Jon Swift
2 minute read
15 Jul 2017
5:30 am

Don’t kill off soccer’s peasantry

Jon Swift

The Premier League is essentially where the money lies. These are the blue bloods of the game, but spare a thought for the rest.

Chelsea's players gather on the pitch with the English Premier League trophy, as they celebrate their league title win at the end of the Premier League football match between Chelsea and Sunderland at Stamford Bridge in London on May 21, 2017. Chelsea's extended victory parade reached a climax with the trophy presentation on May 21, 2017 after being crowned Premier League champions with two games to go. / AFP PHOTO / Ben STANSALL / RESTRICTED TO EDITORIAL USE. No use with unauthorized audio, video, data, fixture lists, club/league logos or 'live' services. Online in-match use limited to 75 images, no video emulation. No use in betting, games or single club/league/player publications. /

It is one thing to take the combined £4.4 billion revenues of England’s 92 Premier League and Football League clubs recorded in the 2015/16 season, according to consultants Deloitte, and surmise that all is well and good with the game.

In real terms, the big teams – the ones who are realistically in the running for domestic and European titles – hold soccer in a tighter thrall than ever was the case in the eras of the landed gentry and the peasant population.

If you have any doubts about that, just balance Manchester United’s revenue of £513 million – never mind the valuation of £2.887 billion put on the Old Trafford outfit – against the overall total and do your own calculations.

The Premier League is essentially where the money lies. These are the blue bloods of the game.

Newly promoted Huddersfield Town will benefit from the windfall “with clubs standing to earn a revenue uplift of at least £170 million from promotion to the Premier League, rising to over £290 million if they survive one season”.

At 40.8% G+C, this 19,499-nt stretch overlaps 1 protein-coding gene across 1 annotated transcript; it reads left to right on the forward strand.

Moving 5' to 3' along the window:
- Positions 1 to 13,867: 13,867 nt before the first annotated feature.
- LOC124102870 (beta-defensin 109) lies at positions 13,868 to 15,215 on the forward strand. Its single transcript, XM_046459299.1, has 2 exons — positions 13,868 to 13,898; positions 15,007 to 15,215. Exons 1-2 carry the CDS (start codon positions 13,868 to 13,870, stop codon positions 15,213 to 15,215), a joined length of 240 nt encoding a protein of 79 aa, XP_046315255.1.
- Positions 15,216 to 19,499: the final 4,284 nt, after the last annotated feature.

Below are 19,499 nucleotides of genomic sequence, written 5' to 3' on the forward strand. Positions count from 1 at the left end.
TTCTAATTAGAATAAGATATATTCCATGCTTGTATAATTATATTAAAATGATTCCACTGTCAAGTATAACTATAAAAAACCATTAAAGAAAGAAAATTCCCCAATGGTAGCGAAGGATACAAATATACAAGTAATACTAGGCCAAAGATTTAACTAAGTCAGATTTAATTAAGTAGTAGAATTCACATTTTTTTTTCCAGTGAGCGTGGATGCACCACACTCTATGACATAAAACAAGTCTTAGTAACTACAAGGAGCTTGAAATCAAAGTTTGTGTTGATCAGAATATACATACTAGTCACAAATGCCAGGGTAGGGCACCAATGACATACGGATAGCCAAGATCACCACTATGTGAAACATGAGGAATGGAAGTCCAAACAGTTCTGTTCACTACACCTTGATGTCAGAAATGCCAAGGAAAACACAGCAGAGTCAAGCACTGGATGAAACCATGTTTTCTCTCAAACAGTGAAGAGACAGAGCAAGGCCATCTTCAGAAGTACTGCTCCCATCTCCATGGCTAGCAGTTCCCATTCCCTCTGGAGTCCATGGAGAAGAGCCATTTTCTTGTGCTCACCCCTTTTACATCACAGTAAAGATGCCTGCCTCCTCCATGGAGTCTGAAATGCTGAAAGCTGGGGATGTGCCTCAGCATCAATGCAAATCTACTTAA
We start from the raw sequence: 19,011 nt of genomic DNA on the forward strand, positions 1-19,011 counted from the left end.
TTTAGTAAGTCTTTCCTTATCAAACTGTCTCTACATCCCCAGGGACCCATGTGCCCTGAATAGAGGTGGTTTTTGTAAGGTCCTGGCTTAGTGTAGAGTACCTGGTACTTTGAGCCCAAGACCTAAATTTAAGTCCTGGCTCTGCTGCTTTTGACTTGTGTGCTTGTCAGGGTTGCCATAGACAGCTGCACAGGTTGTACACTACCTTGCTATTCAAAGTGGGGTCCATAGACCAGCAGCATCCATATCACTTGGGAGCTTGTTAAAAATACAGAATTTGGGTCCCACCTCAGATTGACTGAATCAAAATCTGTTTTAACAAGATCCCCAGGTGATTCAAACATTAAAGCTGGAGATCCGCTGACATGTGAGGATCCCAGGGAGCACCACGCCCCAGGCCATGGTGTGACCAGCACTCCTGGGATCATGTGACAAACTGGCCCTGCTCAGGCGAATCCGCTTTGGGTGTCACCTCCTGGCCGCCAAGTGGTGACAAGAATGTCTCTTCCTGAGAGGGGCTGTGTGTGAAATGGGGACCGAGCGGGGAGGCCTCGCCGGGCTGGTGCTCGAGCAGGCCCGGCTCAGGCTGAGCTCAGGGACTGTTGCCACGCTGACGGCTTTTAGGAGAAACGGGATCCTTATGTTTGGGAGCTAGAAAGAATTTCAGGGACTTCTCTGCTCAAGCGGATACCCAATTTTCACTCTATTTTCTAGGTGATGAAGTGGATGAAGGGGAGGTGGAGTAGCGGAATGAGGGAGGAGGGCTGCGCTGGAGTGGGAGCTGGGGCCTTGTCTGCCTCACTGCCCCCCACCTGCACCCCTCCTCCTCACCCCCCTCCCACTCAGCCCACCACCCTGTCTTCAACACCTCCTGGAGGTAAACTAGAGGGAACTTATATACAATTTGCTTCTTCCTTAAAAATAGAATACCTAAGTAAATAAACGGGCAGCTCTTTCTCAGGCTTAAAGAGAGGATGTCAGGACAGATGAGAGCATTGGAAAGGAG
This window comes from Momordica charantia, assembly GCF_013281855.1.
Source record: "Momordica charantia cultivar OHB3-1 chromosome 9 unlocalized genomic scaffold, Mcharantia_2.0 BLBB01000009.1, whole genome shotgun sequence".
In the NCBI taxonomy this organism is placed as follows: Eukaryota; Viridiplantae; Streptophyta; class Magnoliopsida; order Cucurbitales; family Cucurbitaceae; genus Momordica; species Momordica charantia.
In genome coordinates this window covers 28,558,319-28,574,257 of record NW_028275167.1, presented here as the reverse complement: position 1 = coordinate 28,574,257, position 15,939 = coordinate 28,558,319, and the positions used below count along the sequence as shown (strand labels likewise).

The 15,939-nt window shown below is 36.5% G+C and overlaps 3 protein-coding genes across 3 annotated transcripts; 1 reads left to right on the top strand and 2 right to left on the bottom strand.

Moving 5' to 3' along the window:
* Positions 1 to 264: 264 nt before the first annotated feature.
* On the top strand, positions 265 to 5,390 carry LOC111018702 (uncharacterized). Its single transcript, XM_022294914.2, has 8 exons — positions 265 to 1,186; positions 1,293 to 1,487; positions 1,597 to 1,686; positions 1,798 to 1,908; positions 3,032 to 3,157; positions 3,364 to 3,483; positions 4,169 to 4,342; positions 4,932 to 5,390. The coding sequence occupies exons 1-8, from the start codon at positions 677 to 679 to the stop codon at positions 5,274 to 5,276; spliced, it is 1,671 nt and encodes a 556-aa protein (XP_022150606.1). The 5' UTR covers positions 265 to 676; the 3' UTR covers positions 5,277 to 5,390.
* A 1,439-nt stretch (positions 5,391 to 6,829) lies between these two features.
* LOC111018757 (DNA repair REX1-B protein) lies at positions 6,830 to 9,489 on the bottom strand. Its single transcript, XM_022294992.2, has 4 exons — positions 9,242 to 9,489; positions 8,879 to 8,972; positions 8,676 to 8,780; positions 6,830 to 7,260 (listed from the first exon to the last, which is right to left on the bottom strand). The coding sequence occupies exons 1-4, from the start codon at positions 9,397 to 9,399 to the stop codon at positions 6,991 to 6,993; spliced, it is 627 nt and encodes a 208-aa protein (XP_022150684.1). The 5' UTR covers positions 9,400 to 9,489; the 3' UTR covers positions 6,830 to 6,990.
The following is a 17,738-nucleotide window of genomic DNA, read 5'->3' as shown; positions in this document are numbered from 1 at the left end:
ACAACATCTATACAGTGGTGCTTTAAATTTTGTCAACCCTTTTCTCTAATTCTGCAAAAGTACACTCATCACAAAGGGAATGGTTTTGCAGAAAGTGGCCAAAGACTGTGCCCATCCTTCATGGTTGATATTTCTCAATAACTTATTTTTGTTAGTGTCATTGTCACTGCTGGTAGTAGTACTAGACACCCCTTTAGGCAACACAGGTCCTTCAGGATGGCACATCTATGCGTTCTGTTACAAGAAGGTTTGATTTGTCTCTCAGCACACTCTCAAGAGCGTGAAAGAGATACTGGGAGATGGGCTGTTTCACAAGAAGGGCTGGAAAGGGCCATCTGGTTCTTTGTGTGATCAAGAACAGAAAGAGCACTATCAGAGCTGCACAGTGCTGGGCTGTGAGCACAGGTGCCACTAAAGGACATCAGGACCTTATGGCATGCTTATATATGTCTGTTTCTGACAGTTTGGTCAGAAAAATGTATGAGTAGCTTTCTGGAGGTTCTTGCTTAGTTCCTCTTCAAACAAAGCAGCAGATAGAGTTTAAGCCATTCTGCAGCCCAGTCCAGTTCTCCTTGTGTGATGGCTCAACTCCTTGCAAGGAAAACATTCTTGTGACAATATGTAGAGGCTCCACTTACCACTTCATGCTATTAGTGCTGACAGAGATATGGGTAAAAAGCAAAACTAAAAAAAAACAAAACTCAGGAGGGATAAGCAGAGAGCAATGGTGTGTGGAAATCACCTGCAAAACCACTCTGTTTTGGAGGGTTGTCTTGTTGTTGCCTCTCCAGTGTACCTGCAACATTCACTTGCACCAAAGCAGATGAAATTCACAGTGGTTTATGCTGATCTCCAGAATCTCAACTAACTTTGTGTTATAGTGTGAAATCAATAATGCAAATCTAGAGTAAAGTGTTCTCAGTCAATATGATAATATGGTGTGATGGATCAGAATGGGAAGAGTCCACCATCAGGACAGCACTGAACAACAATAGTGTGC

The Premier League continues to boom after competition between broadcasters drove the overall value for domestic TV rights for the 2016-19 cycle to more than £5.14 billion over three seasons.

At the other end of the footballing social spectrum are the clothcap players in the lower divisions.

Clubs like League Two outfit the reconstituted Accrington Stanley lead a far less privileged life – and could suffer even further financial plight if a call to scrap the League Cup gains momentum.

Andy Holt, chair of the Accies, spelt it out.

“Success in the League Cup and FA Cup are the very things that keep clubs like ours going.

“I don’t want anyone scrapping either and we’d be crushed if they got rid of FA Cup replays.

“Without that cup revenue our finances just don’t stack up. The competition might be of little significance to the bigger clubs but it’s massive for us.

“More money has to pass down through the divisions from the Premier League to non-leagues or the skill ladder is broken, and the EFL (League) Cup helps in this regard.”

It doesn’t just help, it is vital part of the lifeblood of the game. Killing off the game’s peasantry cannot help soccer, or the Premier League blue bloods.

Jon Swift

Jon Swift